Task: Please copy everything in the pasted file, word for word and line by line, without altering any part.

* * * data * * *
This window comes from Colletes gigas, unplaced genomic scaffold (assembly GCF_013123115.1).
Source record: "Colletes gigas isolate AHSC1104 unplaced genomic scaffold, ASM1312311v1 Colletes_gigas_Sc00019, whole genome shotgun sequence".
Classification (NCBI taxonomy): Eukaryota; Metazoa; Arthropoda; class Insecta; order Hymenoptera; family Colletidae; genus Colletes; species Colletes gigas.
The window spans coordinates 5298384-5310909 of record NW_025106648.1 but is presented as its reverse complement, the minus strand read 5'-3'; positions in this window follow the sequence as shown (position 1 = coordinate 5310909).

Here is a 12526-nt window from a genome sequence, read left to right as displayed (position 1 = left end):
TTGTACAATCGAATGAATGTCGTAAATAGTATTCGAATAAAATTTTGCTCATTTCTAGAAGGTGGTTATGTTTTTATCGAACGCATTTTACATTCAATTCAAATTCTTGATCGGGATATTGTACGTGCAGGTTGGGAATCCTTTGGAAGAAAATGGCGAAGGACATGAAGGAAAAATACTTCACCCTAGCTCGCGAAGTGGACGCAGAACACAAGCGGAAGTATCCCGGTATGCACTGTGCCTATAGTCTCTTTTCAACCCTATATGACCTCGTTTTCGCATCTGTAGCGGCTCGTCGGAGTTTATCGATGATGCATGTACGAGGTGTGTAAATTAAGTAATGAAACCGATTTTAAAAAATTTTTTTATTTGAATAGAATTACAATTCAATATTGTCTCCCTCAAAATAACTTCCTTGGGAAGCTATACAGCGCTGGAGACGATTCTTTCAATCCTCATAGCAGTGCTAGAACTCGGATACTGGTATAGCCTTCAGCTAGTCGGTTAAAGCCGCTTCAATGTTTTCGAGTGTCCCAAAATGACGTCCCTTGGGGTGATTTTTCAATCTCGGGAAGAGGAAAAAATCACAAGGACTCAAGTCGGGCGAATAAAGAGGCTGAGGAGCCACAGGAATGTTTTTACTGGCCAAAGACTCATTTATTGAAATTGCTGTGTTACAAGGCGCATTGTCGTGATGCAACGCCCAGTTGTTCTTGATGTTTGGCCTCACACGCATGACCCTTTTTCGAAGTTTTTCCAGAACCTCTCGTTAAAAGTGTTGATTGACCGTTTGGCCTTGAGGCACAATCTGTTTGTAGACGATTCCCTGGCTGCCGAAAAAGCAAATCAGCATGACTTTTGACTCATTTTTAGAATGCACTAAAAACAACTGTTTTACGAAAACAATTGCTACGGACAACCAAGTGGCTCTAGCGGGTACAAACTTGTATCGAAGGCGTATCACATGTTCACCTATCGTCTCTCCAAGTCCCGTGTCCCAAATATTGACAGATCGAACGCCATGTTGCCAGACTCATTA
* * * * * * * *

This window comes from Colletes gigas, unplaced genomic scaffold (assembly GCF_013123115.1).
Source record: "Colletes gigas isolate AHSC1104 unplaced genomic scaffold, ASM1312311v1 Colletes_gigas_Sc00019, whole genome shotgun sequence".
Classification (NCBI taxonomy): Eukaryota; Metazoa; Arthropoda; class Insecta; order Hymenoptera; family Colletidae; genus Colletes; species Colletes gigas.
The window spans coordinates 5298384-5310909 of record NW_025106648.1 but is presented as its reverse complement, the minus strand read 5'-3'; positions in this window follow the sequence as shown (position 1 = coordinate 5310909).

Here is a 12526-nt window from a genome sequence, read left to right as displayed (position 1 = left end):
TTGTACAATCGAATGAATGTCGTAAATAGTATTCGAATAAAATTTTGCTCATTTCTAGAAGGTGGTTATGTTTTTATCGAACGCATTTTACATTCAATTCAAATTCTTGATCGGGATATTGTACGTGCAGGTTGGGAATCCTTTGGAAGAAAATGGCGAAGGACATGAAGGAAAAATACTTCACCCTAGCTCGCGAAGTGGACGCAGAACACAAGCGGAAGTATCCCGGTATGCACTGTGCCTATAGTCTCTTTTCAACCCTATATGACCTCGTTTTCGCATCTGTAGCGGCTCGTCGGAGTTTATCGATGATGCATGTACGAGGTGTGTAAATTAAGTAATGAAACCGATTTTAAAAAATTTTTTTATTTGAATAGAATTACAATTCAATATTGTCTCCCTCAAAATAACTTCCTTGGGAAGCTATACAGCGCTGGAGACGATTCTTTCAATCCTCATAGCAGTGCTAGAACTCGGATACTGGTATAGCCTTCAGCTAGTCGGTTAAAGCCGCTTCAATGTTTTCGAGTGTCCCAAAATGACGTCCCTTGGGGTGATTTTTCAATCTCGGGAAGAGGAAAAAATCACAAGGACTCAAGTCGGGCGAATAAAGAGGCTGAGGAGCCACAGGAATGTTTTTACTGGCCAAAGACTCATTTATTGAAATTGCTGTGTTACAAGGCGCATTGTCGTGATGCAACGCCCAGTTGTTCTTGATGTTTGGCCTCACACGCATGACCCTTTTTCGAAGTTTTTCCAGAACCTCTCGTTAAAAGTGTTGATTGACCGTTTGGCCTTGAGGCACAATCTGTTTGTAGACGATTCCCTGGCTGCCGAAAAAGCAAATCAGCATGACTTTTGACTCATTTTTAGAATGCACTAAAAACAACTGTTTTACGAAAACAATTGCTACGGACAACCAAGTGGCTCTAGCGGGTACAAACTTGTATCGAAGGCGTATCACATGTTCACCTATCGTCTCTCCAAGTCCCGTGTCCCAAATATTGACAGATCGAACGCCATGTTGCCAGACTCATTA